The superbly-crafted Ghost is the entry-level saloon from Rolls-Royce and is aimed, as the company points out, at owners who like to drive themselves. The range-leading Phantom is very much a car to be chauffer driven and is a fair bit larger than the Ghost in every dimension.


Even so, the Ghost isn’t a compact car by any stretch of the imagination but it looks quite trim when placed alongside a Phantom. Although the elegant, timeless, styling does pick up a lot of cues from the Phantom, it adds touches of its own and the end result is very praiseworthy indeed. When launched, the Ghost was an immediate success and is now the best-selling car in the 116-year History of Rolls-Royce. Recently, an extended model was introduced so owners can get some of the rear legroom Phantom owners enjoy.

Of course, the iconic Pantheon-inspired radiator grille distinguishes the car from anything else out there and is a prominent feature of the new car. Sited on the bonnet is the fabled Spirit of Ecstasy ornament, originally crafted in 1910 by sculptor Charles Robinson Sykes. To comply with pedestrian safety regulations and also for theft protection, the ornament glides quickly under a cover and out of sight at the slightest touch.


The Ghost carries on numerous traditions that have been refined by Rolls-Royce over many decades, but that doesn’t mean the car is steeped in the technology of yesteryear. In fact, the new Ghost is arguably the most technically advanced luxury car in the world and while still presenting a stately demeanour out on the road, it lacks nothing when it comes to advanced features.

Under the elegant bonnet sits a very advanced 6.8-litre (actually 6.75-litre) twin-turbo V-12 engine that delivers power via an 8-speed transmission with uncanny quietness and serenity. This is not one of those cars in which to enjoy all the mechanical noises from the powerplant because there simply aren’t any. The engine is sourced from BMW’s parent company, BMW Group and then worked on by the engineers at Rolls-Royce to extract further refinement. Interestingly, the Ghost has all-wheel drive so it’s simple enough to keep all that power on the road. Gear shifts are all but unnoticeable.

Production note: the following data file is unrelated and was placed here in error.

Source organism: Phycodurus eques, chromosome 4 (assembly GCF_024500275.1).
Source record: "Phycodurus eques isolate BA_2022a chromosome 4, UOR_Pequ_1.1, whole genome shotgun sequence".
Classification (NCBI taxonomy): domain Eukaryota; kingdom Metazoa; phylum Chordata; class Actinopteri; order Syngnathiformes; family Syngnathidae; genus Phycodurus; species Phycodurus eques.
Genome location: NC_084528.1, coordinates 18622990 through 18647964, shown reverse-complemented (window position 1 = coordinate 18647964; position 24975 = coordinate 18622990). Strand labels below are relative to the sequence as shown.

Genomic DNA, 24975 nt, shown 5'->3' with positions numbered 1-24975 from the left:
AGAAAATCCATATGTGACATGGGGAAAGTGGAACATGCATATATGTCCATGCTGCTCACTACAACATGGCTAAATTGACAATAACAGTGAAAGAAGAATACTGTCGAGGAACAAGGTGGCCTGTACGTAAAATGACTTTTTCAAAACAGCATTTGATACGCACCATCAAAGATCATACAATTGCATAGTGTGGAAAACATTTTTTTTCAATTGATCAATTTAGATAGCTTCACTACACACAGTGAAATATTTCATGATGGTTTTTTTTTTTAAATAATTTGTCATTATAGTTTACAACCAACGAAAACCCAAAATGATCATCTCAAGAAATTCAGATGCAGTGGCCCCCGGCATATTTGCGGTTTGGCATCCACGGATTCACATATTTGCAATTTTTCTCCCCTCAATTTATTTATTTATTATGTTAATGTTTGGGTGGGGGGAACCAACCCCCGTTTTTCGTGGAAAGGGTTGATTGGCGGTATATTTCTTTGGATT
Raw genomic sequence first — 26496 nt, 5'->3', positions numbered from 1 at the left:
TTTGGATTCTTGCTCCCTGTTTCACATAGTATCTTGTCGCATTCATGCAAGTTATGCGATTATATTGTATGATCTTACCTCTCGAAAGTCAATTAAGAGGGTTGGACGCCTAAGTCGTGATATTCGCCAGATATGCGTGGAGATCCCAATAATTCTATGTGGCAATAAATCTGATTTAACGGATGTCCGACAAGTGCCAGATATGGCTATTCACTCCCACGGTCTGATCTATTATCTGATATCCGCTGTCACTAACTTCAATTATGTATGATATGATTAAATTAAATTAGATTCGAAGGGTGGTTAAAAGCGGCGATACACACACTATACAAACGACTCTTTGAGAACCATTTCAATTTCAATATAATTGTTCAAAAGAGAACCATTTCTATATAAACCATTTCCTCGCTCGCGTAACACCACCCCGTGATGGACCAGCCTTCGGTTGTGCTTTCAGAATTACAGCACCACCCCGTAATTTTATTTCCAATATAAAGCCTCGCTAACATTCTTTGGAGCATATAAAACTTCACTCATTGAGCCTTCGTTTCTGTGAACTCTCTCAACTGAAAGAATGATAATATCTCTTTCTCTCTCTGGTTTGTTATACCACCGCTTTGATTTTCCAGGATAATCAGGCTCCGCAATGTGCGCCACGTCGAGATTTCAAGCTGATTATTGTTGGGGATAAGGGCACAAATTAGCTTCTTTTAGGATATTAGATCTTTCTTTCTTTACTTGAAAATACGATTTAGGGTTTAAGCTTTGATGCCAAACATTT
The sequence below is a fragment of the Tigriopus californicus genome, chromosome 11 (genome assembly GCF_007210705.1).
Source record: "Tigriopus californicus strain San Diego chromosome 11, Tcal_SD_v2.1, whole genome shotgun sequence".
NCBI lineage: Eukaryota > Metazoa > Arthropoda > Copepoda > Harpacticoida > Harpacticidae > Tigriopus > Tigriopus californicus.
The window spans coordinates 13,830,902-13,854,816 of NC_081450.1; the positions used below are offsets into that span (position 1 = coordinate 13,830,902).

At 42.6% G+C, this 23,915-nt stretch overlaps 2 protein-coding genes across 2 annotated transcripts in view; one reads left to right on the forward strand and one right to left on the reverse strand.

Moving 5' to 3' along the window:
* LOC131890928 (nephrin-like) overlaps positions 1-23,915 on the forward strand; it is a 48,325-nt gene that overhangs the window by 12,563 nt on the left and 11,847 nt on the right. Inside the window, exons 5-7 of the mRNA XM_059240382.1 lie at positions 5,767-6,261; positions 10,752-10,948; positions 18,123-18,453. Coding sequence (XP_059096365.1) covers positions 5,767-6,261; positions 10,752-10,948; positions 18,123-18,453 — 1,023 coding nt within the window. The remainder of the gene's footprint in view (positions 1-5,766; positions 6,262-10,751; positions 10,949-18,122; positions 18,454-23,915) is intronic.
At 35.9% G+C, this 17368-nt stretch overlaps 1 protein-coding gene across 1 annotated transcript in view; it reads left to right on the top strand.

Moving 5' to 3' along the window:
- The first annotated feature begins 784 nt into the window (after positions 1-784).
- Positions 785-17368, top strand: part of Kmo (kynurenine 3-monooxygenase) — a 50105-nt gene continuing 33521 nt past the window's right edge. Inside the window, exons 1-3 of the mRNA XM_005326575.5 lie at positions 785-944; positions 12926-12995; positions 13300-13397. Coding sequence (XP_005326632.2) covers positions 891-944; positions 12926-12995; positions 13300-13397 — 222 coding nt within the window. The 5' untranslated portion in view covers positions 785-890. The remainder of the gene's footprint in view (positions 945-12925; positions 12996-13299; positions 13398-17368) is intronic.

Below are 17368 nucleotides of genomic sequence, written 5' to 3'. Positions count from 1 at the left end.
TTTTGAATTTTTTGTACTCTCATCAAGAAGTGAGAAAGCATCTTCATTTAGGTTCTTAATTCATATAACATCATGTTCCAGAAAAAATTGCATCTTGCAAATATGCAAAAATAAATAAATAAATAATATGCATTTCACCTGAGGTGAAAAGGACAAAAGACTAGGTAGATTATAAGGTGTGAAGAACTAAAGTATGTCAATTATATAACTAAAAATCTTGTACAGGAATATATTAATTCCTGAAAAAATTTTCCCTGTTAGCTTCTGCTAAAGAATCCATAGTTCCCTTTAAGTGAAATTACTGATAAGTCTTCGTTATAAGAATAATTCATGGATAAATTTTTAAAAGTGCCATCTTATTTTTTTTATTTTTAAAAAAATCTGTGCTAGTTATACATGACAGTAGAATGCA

Other tech goodies include an all-new suspension system aimed at significantly enhancing agility in the corners. People who take their first drive in a Rolls-Royce are usually surprised by the car’s fast throttle response and predictable, safe, handling. This is the closest thing to a limo that you can drive like a sports car – and a quick sports car at that. As with all cars of advanced design, the Ghost incorporates all the current electronic safety benefits available. In fact, it bristles in high-tech benefits, some of which are just for fun. For example, among scores of personalized options, buyers can order a headliner featuring 850 stars to replicate the night sky. We’ve found this feature to be more appropriate on the bigger Phantom in which the owner usually sits in the back.

As might be expected in a Rolls-Royce, the cabin is a total delight with a plethora of superb materials and unmatched comfort. In a Rolls-Royce, you really are totally insulated from the outside world and whether driving or riding in one, it’s an entirely relaxing experience. To add to the enjoyment, an 18-speaker premium sound system can be added, though the standard unit will please even a fastidious audiophile.

Buying a Rolls-Royce is not simply acquiring a car; it’s an experience that will delight the owner for years to come. The majestic styling, the interior ambiance and a surprising level of performance all add up to make this car something very special indeed.

ENGINE: 6.8-litre V-12, 571-horsepower.

TRANSMISSION: 8-speed automatic, all-wheel drive.

ACCELERATION: Zero to 100 km/h in 3.2-seconds.

TOP SPEED: 250 km/h.

I LIKED: Crisp styling, cleverly conceived to draw on themes from the past. Uncompromising quality and refinement. Surprisingly brisk acceleration and excellent handling, especially for a large and quite heavy car.

I DIDN’T LIKE: No complaints here, but when driving a Rolls-Royce, some unwelcome observers may resent your perceived status and wealth. Thankfully, most people love the car and make a point of saying so.

MARKET ALTERNATIVES: No serious competition for a car like this, though the Bentley Mulsanne approaches.

WHO DRIVES ONE? People who’ve always driven Rolls-Royces and want the latest. Buyers who have aspired to one all their lives and have finally acquired the means to become owners.

PRICE AND AVAILABILITY: Available now from €289.170 (General European price, check with dealer for local price).


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